Does Your Business Need a VPN in 2023?
When it comes to the question of whether your business requires a virtual private network (VPN), the answer should focus on the suitability of this technology rather than the underlying need.
After all, there’s little doubt that cybercrime is rampant in developed economies such as the UK, where 39% of businesses reported suffering some form of attack last year.
These instances of cybercrime came at a considerable economic cost too, with UK firms losing approximately £4,200 as a result of online attacks during the same 12-month period in 2022.
But with other technologies emerging to help combat cybercrime, are VPNs still your best weapon against this type of threat. Let’s get into it!
What is a VPN?
A VPN describes a virtual private network, which works by creating a secured and encrypted connection between your device and a remote server operated by the client.
Any data or web traffic that’s routed through this connection will appear as a string of indecipherable code, meaning that hackers, network managers and even Internet Service Providers (ISPs) won’t be able to intercept your data.
From a functionality perspective, VPNs work by using remote servers to create a temporary IP address, which masks your own. Of course, the best paid VPNs are known to operate a large number of server locations across the globe, so you can connect to one in your region of choice.
This makes you impossible to track online and minimizes the risk of malicious malware attacks, while it also makes practices like doxing highly ineffective.
Why Use a VPN for Your Business?
From a practical perspective, a VPN automatically enables businesses to connect to servers in target locations across the globe, which should ensure your employees are able to access potentially restricted services and platforms.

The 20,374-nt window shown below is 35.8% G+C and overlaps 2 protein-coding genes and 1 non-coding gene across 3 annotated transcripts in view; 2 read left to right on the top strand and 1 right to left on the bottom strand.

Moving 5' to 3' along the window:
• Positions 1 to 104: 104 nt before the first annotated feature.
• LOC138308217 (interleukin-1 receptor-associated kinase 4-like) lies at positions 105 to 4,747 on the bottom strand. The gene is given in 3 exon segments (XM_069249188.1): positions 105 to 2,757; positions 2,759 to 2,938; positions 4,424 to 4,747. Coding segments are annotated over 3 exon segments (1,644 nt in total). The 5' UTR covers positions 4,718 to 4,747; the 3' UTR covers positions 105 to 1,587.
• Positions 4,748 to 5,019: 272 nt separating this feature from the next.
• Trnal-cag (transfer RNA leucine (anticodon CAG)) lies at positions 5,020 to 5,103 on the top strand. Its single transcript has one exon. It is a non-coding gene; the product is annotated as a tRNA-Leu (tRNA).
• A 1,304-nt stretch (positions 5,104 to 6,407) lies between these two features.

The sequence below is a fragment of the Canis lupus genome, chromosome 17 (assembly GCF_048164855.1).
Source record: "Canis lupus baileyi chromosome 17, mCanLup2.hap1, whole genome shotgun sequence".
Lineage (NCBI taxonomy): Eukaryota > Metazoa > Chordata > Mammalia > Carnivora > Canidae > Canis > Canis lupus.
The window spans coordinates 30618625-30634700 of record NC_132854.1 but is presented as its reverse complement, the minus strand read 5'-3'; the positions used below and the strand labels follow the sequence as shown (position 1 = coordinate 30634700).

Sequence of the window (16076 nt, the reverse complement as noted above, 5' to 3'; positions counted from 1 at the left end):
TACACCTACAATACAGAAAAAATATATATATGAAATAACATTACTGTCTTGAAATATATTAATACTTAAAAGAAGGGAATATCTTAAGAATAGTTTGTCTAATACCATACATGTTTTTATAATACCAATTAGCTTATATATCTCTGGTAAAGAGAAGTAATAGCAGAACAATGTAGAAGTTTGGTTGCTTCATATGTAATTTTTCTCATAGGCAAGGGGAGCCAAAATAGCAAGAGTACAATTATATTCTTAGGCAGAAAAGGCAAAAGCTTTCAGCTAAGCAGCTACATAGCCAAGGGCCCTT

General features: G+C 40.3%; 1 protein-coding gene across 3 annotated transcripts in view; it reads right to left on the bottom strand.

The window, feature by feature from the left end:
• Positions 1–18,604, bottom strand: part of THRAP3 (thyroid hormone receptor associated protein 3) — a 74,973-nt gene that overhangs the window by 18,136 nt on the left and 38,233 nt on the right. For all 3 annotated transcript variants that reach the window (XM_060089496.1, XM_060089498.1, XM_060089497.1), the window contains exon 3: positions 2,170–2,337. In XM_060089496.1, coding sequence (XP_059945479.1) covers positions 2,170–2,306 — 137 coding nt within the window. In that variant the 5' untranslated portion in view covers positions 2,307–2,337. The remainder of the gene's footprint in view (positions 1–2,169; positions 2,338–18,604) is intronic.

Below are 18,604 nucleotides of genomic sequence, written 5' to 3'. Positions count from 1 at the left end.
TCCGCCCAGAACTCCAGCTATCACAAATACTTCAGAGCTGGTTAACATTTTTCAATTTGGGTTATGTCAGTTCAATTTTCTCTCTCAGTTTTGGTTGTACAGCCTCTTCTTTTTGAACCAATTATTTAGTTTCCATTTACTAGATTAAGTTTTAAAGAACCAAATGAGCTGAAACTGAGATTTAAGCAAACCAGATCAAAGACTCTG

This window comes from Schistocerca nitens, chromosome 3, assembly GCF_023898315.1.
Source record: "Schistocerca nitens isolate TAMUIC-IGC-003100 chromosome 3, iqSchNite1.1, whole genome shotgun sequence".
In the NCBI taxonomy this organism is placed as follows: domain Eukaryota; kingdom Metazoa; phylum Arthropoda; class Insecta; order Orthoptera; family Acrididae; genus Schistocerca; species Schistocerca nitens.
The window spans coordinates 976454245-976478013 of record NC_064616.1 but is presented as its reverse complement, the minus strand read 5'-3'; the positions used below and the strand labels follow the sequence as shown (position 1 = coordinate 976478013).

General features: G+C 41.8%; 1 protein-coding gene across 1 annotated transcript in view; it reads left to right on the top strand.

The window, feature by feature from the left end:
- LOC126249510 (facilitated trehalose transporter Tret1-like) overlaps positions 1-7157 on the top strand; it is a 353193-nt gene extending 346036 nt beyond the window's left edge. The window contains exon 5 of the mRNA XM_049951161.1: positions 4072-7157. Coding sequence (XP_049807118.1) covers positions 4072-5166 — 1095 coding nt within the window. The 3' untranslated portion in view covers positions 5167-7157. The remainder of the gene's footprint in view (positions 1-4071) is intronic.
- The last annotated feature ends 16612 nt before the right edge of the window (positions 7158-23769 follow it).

Similarly, using a VPN allows employees to access secured company data from anywhere in the world, which is increasingly important for global businesses and in an age of remote and hybrid working.
In the UK labor market, studies show that six-in-10 (60%) of employees now want a hybrid working arrangement with their employer, with this seeing them work more flexibly and split their time between the office and their home. As a result, a growing number of local and domestic workers are now operating remotely on a regular basis, and employers are required to provide secure connections that safeguard individuals and sensitive customer data.
When you operate a company VPN, you can also protect workers who may occasionally access public WIFI connections in libraries and coffee shops. Networks of this type are almost always unsecured, which means that unprotected devices are at risk of being targeted by hackers and cyberthieves.
As we’ve touched on, VPNs can secure public networks and encrypt any data that is shared online, while masking your IP address and physical location at all times.
Ultimately, studies have shown that more than half the UK workforce also feels more productive when working remotely. This is due in part to the fact that it enables employees to work flexibly and enjoy a better work-life balance, while it also negates the need to commute to and from work on a daily basis.
This creates more time for employees to focus on work-related tasks, while allowing them to create a viable schedule that ensures they spend their most productive hours on generative and strategically important tasks.
Above all else, the ability of a VPN to secure your data and the IP addresses of users can help your business to stay compliant in 2023.
More specifically, a VPN actively safeguards all types of customers and employee information, regardless of where it’s saved and how often it is shared between users. This is particularly crucial in markets such as healthcare, where legislation such as the Health Insurance Portability and Accountability Act of 1996 requires you to protect sensitive patient information at all times.
So, Does Your Business Need a VPN in 2023?
As we can see, there’s a compelling case to secure your employees’ remote Internet connections and server access, so the real question is whether a VPN offers the best solution in 2023?
In truth, much depends on the size and scale of your venture. For example, it can be argued that medium to large businesses would benefit from so-called “Zero Trust” architecture. This technology is actually mandated for government contractors, while it’s inherently secure and scalable across large-scale operations.
However, VPNs remain a secure and affordable alternative for small businesses, especially those whose employees regularly connect to public WIFI. Installing a paid VPN for UK usage is also preferable to free alternatives, which tend to feature limited functionality and may look to sell your data in order to create a viable income stream.
This also provides blanket network security and privacy features that are more than adequate for small businesses, especially those that don’t intend to scale dramatically over time.